BRADENTON — After more than eight hours of deliberation in the Manatee County Judicial Center, a jury Friday found 19-year-old Cody Rogers not guilty of first-degree murder in the death of 19-year-old William White Jr.
Rogers could have spent the rest of his life in prison had he been convicted.
The 12-person jury, which began deliberating at 12:20 p.m. and finished shortly before 9 p.m., did find Rogers guilty of the lesser charge of attempted robbery with a firearm of a third person during White’s death on July 13, 2008. Rogers was found guilty of attempted armed robbery of Jakob Cunnien, the driver of the vehicle White was in when he died.
Rogers was immediately placed in handcuffs and was remanded to the Manatee County jail to await sentencing April 26 by Judge Debra Johnes Riva.
Former Lakewood Ranch High School quarterback Tim Brooks had already been sentenced to life in prison for shooting White during the incident. In this trial, prosecutors told jurors that Rogers helped Brooks by keeping a pistol trained on and robbing Cunnien.
In Florida, a person can be convicted of murder if a jury finds that the defendant engaged in a felony act such as robbery that results in someone’s death.
Rogers’ sentence could be the subject of much speculation for the next few months.
“Typically, a charge involving a firearm can carry a 10-year minimum mandatory sentence,” Rogers’ attorney, Adam Tebrugge, said after the trial.
“Our analysis right now is that it could carry up to 30 years.
“But because of Cody’s age, it is possible that the judge could sentence him as a youthful offender, which carries a maximum penalty of six years. It is unclear until further work is done by everyone.”
About a dozen friends and family of White were visibly upset after the verdict.
The Whites stayed at the courthouse throughout the jury’s deliberations.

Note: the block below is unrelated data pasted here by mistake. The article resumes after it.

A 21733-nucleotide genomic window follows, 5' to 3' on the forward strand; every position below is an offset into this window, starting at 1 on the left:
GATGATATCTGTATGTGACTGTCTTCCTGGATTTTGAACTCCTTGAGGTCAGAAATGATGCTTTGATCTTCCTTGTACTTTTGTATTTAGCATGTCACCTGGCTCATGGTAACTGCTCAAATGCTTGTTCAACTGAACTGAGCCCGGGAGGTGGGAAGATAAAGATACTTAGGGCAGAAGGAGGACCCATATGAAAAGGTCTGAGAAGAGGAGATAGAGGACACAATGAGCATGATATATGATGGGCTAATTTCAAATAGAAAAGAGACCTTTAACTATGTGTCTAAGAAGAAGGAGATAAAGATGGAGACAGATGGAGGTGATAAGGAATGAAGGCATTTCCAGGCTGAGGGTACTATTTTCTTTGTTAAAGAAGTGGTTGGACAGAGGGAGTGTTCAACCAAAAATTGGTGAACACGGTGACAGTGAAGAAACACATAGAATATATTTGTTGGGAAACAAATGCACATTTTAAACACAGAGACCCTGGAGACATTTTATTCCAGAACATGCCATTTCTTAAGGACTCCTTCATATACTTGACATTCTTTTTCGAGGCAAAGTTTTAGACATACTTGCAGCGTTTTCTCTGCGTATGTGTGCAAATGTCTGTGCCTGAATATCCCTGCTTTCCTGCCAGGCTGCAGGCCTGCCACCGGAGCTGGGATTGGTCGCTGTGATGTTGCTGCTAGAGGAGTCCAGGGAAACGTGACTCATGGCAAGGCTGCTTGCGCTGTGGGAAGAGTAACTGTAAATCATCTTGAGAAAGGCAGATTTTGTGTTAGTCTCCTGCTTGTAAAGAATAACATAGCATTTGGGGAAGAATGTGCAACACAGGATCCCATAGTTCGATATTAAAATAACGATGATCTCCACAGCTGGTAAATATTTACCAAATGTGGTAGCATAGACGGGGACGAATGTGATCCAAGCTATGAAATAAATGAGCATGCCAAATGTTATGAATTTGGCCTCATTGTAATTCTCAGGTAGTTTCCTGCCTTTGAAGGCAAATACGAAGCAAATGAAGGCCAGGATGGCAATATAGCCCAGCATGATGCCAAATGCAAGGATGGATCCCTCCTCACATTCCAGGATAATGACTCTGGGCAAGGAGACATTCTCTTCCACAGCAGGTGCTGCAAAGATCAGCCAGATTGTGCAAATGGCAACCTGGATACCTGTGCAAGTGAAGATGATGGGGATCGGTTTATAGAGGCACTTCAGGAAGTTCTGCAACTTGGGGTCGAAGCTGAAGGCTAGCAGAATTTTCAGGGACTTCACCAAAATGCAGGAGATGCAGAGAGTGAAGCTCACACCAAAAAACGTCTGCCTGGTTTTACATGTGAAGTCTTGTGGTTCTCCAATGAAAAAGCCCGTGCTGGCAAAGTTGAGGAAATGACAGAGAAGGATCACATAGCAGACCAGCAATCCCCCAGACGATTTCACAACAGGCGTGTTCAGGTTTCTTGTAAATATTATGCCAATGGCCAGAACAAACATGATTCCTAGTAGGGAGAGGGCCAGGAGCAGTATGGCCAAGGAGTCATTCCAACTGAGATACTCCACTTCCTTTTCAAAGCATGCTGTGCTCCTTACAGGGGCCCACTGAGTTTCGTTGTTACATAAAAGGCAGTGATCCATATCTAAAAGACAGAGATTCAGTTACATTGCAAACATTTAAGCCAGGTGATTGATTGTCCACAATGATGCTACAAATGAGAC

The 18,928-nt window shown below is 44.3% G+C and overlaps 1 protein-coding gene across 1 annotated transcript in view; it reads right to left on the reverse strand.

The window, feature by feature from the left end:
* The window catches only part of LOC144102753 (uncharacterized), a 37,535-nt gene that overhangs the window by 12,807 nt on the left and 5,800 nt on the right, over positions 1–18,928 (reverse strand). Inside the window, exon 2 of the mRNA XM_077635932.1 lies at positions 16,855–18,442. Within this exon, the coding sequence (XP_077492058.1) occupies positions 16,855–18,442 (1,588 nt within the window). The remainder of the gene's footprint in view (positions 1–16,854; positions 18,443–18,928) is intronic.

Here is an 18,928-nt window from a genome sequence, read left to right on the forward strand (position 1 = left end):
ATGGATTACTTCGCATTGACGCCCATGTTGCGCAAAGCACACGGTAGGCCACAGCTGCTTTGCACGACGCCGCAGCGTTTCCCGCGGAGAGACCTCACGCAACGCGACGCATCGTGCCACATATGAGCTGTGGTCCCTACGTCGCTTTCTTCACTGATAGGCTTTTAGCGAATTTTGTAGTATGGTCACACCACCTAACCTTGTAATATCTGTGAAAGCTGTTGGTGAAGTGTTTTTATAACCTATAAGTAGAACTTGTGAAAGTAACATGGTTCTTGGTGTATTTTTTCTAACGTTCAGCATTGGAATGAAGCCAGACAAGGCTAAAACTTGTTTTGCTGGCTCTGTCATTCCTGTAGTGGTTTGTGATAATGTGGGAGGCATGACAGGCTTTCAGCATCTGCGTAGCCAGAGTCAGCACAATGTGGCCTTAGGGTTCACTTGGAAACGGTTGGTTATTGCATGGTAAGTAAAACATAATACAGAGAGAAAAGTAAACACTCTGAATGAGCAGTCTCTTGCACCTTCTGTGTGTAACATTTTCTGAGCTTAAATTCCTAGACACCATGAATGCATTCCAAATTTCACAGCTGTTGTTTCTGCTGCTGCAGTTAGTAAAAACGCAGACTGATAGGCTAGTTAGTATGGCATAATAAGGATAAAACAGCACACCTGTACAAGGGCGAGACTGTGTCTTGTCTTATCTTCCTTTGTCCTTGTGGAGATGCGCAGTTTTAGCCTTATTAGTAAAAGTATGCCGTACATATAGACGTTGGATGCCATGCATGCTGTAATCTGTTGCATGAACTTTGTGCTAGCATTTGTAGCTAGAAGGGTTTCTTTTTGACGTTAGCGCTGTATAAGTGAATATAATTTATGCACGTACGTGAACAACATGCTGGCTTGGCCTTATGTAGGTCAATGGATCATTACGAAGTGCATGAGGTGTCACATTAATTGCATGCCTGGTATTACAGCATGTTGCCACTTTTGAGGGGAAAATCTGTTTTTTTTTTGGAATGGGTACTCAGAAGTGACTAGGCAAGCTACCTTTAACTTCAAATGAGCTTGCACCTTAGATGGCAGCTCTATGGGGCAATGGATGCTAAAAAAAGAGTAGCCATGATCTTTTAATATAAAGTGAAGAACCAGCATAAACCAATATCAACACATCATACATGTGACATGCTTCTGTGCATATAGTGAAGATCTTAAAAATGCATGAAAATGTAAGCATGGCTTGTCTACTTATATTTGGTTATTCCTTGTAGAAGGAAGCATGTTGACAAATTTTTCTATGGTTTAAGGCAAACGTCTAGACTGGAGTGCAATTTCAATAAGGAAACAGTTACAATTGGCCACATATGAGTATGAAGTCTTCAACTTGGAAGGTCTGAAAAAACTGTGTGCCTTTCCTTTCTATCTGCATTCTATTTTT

“It’s not the verdict we wanted,” said White’s father, Bill. “I know the jury wrestled with the life of a 19-year-old. But we lost our son and nothing that anyone can do can bring him back.”
White’s mother cried when the verdict came in and shook in the arms of her husband.
“Certainly, I have sympathy for the family of William White and do not mean to diminish their loss,” said Tebrugge, who teamed with co-counsel Derek Byrd and Scarlett Guy.
“However, I am also very happy for Cody Rogers and his family. If he had been convicted, it would have been a mandatory sentence of life in prison without parole.”
Cody’s mother, father and sister were present in the courtroom, as well as friends.
“He was very relieved,” Tebrugge said. “He knew what he was facing. As you saw, he was out on bond so he walked into that courtroom knowing what he faced. I think it shows something about the young man. He was ready to face responsibility for whatever the jury verdict would be.”
The state called six witnesses and all of them testified Rogers came upon the scene at the end of the incident.
Byrd played upon this fact in his closing arguments.
On the way out of the courtroom, an ecstatic Rogers turned to the roughly 25 friends and family sitting on one side of the courtroom.
“I love you all,” he yelled.
— Herald Staff Writer Robert Napper contributed to his report.